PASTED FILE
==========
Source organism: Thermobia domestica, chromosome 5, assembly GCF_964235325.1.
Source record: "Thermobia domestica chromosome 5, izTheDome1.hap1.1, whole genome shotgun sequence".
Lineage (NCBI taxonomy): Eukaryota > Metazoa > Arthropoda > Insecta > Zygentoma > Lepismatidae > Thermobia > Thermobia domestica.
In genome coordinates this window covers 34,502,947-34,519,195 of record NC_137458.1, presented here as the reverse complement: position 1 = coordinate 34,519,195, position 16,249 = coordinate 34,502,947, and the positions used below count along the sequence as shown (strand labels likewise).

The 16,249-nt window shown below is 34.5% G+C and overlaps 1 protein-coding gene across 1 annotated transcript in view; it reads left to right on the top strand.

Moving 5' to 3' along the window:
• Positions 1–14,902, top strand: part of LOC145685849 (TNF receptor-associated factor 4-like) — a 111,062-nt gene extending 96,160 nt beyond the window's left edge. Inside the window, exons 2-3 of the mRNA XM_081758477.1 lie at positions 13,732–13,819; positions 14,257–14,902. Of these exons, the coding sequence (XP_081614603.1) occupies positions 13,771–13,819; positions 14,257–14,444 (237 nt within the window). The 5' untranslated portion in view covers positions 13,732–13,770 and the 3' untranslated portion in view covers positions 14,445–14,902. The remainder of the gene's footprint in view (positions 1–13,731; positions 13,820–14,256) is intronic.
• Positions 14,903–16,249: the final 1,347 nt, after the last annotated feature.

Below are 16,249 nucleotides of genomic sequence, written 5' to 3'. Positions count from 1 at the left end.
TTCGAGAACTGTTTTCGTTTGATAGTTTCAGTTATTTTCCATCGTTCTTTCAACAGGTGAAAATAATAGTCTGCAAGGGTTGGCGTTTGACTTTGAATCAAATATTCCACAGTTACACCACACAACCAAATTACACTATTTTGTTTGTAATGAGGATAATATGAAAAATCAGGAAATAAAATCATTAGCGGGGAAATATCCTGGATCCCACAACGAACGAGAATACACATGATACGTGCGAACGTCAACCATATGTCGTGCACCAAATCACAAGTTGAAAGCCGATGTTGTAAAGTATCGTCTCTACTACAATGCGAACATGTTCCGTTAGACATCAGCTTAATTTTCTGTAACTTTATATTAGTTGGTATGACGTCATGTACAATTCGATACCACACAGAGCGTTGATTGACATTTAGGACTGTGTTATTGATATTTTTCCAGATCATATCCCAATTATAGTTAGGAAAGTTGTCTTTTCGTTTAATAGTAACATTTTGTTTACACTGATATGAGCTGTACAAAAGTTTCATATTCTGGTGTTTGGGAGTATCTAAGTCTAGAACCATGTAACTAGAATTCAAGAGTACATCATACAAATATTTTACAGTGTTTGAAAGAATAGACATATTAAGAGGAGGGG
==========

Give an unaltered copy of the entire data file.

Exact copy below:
Source organism: Thermobia domestica, chromosome 5, assembly GCF_964235325.1.
Source record: "Thermobia domestica chromosome 5, izTheDome1.hap1.1, whole genome shotgun sequence".
Lineage (NCBI taxonomy): Eukaryota > Metazoa > Arthropoda > Insecta > Zygentoma > Lepismatidae > Thermobia > Thermobia domestica.
In genome coordinates this window covers 34,502,947-34,519,195 of record NC_137458.1, presented here as the reverse complement: position 1 = coordinate 34,519,195, position 16,249 = coordinate 34,502,947, and the positions used below count along the sequence as shown (strand labels likewise).

The 16,249-nt window shown below is 34.5% G+C and overlaps 1 protein-coding gene across 1 annotated transcript in view; it reads left to right on the top strand.

Moving 5' to 3' along the window:
• Positions 1–14,902, top strand: part of LOC145685849 (TNF receptor-associated factor 4-like) — a 111,062-nt gene extending 96,160 nt beyond the window's left edge. Inside the window, exons 2-3 of the mRNA XM_081758477.1 lie at positions 13,732–13,819; positions 14,257–14,902. Of these exons, the coding sequence (XP_081614603.1) occupies positions 13,771–13,819; positions 14,257–14,444 (237 nt within the window). The 5' untranslated portion in view covers positions 13,732–13,770 and the 3' untranslated portion in view covers positions 14,445–14,902. The remainder of the gene's footprint in view (positions 1–13,731; positions 13,820–14,256) is intronic.
• Positions 14,903–16,249: the final 1,347 nt, after the last annotated feature.

Below are 16,249 nucleotides of genomic sequence, written 5' to 3'. Positions count from 1 at the left end.
TTCGAGAACTGTTTTCGTTTGATAGTTTCAGTTATTTTCCATCGTTCTTTCAACAGGTGAAAATAATAGTCTGCAAGGGTTGGCGTTTGACTTTGAATCAAATATTCCACAGTTACACCACACAACCAAATTACACTATTTTGTTTGTAATGAGGATAATATGAAAAATCAGGAAATAAAATCATTAGCGGGGAAATATCCTGGATCCCACAACGAACGAGAATACACATGATACGTGCGAACGTCAACCATATGTCGTGCACCAAATCACAAGTTGAAAGCCGATGTTGTAAAGTATCGTCTCTACTACAATGCGAACATGTTCCGTTAGACATCAGCTTAATTTTCTGTAACTTTATATTAGTTGGTATGACGTCATGTACAATTCGATACCACACAGAGCGTTGATTGACATTTAGGACTGTGTTATTGATATTTTTCCAGATCATATCCCAATTATAGTTAGGAAAGTTGTCTTTTCGTTTAATAGTAACATTTTGTTTACACTGATATGAGCTGTACAAAAGTTTCATATTCTGGTGTTTGGGAGTATCTAAGTCTAGAACCATGTAACTAGAATTCAAGAGTACATCATACAAATATTTTACAGTGTTTGAAAGAATAGACATATTAAGAGGAGGGG